Caltrans, O.C. Officials Hold Town Hall Meeting on Proposed Toll Lanes for 405 Freeway

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Officials from Caltrans and six Orange County cities on Thursday held a town hall meeting to solicit feedback on a proposal to add toll lanes to a 14-mile section of the 405 Freeway.

Caltrans officials held a meeting in Costa Mesa on Thursday, Sept. 11, 2014, to solicit feedback from residents and city officials about proposed toll lanes on the 405 Freeway. (Credit: KTLA)

Caltrans officials held a meeting in Costa Mesa on Thursday, Sept. 11, 2014, to solicit feedback from residents and city officials about proposed toll lanes on the 405 Freeway. (Credit: KTLA)

Dozens of residents attended the forum, held at the Costa Mesa Neighborhood Community Center, where many of them were joined by elected representatives in expressing opposition to the plan.

"How many people can come up with all this extra money, every day, every week, to use the toll lane?" asked Rich Butterfield, a resident of Rossmoor. He described the routes as "elite lanes" for wealthy motorists who need to quickly reach their destination.

"I absolutely oppose this," said Irvine City Councilwoman Beth Krom, one of several local leaders who voiced their objections. "I believe I speak on behalf of my community to say, we must not do this."

The $1.7 billion toll-lane project is one of multiple proposals currently being considered by Caltrans and the Orange County Transportation Authority.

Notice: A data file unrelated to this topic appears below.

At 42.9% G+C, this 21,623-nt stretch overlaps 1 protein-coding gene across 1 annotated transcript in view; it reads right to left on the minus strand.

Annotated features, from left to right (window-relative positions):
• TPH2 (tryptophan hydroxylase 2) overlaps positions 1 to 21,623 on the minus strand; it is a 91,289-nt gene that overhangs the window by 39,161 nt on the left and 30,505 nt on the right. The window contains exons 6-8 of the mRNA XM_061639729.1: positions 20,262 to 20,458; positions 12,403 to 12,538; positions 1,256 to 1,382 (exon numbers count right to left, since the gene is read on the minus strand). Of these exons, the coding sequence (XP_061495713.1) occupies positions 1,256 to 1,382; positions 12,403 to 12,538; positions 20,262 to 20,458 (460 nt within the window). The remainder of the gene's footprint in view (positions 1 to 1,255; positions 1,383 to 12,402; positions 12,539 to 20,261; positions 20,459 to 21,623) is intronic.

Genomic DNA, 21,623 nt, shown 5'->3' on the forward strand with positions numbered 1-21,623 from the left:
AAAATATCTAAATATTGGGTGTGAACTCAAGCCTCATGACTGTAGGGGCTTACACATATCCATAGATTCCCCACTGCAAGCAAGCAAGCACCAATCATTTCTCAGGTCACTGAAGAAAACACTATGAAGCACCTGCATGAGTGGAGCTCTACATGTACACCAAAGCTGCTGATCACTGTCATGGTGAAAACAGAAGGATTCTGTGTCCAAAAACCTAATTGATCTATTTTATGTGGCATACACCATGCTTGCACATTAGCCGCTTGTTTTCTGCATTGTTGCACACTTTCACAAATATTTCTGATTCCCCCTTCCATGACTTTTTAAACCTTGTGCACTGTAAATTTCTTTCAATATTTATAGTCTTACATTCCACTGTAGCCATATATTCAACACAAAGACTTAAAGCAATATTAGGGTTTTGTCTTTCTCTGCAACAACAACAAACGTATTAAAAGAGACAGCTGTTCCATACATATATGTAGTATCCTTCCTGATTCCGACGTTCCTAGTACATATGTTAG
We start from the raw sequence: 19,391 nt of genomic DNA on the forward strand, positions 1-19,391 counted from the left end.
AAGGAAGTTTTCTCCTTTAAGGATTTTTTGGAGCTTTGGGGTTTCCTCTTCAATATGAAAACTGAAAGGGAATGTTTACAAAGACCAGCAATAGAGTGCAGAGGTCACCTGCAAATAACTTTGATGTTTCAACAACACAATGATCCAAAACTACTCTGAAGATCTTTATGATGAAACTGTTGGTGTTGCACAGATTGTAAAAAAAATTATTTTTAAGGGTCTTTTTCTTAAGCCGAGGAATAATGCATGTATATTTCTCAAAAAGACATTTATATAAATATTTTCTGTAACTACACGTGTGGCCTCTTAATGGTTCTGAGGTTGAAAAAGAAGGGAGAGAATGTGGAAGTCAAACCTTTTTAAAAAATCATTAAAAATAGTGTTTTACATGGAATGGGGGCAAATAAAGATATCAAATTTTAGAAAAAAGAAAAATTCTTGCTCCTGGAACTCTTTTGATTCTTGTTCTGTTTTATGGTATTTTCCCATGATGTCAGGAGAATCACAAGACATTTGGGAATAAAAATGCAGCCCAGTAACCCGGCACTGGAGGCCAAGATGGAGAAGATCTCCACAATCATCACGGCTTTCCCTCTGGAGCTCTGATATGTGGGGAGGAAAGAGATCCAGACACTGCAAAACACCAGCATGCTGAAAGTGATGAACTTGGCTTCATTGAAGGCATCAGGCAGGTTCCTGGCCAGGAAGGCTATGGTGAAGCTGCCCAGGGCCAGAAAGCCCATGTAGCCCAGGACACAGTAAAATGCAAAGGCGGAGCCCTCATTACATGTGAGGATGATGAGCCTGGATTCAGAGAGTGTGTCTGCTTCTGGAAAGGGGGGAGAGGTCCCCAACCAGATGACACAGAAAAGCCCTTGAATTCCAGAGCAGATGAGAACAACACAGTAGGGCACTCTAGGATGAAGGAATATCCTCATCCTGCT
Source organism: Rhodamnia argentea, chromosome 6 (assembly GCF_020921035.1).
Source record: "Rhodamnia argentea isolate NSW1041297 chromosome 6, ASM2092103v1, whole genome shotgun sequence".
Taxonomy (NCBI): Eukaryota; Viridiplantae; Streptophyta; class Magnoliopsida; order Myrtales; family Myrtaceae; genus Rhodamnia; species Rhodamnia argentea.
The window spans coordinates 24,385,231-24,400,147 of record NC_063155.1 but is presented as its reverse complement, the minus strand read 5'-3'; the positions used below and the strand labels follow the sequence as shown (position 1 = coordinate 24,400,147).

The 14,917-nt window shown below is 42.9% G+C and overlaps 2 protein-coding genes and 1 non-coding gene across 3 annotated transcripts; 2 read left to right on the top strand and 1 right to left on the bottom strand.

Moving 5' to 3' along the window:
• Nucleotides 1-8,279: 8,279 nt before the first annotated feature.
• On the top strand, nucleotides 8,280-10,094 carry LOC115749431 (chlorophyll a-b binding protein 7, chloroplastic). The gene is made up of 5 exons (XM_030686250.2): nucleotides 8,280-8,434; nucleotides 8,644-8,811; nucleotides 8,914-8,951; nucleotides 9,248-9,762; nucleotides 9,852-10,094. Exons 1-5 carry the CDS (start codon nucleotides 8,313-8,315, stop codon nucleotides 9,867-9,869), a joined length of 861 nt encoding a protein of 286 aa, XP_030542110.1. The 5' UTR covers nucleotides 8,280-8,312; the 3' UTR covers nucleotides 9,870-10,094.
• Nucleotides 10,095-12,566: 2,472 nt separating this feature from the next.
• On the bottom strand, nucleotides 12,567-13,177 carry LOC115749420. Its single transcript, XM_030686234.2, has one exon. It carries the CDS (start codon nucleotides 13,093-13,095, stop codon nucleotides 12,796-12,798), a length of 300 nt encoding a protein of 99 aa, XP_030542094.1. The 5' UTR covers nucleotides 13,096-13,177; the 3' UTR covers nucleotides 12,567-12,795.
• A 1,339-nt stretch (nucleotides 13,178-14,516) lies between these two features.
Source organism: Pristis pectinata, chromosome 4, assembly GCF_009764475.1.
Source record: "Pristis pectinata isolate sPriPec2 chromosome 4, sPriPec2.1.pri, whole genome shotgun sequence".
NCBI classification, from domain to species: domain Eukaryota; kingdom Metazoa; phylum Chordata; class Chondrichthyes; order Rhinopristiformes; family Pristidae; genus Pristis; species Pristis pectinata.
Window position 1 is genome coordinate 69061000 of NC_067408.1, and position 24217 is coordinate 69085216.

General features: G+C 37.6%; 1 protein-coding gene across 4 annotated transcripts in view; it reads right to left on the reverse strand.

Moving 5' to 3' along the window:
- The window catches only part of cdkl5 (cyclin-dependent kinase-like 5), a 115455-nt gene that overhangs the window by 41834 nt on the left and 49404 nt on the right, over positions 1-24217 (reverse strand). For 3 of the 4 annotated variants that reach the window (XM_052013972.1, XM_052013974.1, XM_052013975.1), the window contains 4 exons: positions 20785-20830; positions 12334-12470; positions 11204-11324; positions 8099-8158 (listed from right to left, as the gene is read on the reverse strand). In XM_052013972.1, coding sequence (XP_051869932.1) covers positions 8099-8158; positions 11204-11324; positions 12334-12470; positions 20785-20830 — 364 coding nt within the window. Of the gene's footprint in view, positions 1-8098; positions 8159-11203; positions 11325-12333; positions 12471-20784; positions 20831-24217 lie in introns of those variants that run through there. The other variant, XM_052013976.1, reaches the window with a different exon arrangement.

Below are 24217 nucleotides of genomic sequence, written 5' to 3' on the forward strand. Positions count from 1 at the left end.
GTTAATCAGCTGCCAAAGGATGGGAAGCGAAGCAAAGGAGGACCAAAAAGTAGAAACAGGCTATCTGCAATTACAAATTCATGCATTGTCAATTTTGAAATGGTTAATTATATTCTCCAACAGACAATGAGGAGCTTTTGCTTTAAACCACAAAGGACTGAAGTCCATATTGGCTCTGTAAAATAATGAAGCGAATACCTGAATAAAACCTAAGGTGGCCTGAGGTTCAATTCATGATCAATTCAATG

According to the agencies, the so-called "Alternative 3" would reduce congestion on the heavily trafficked artery by creating high-occupancy high-occupancy toll lanes between State Road 73 in Costa Mesa and the 605  Freeway in Seal Beach (map).

The toll lanes would only charge drivers who do not meet the high-occupancy requirement, and would be installed alongside free general-purpose lanes.

The project may reduce certain commutes by as much as an hour, said Caltrans spokesman David Richardson.

"On the day that you're driving, and you need to get home with that guaranteed trip time, you'll be able to choose the option of getting into the HOT lane and having a guaranteed trip home," he said.

The price for using the toll lanes has not yet been determined, officials said. Estimates have put the cost as high as $11 for a one-way trip during rush hour.

"We believe the build alternative is the correct option," Richardson said. "There's funding challenges to building infrastructure, and we think this is the option that best serves the public."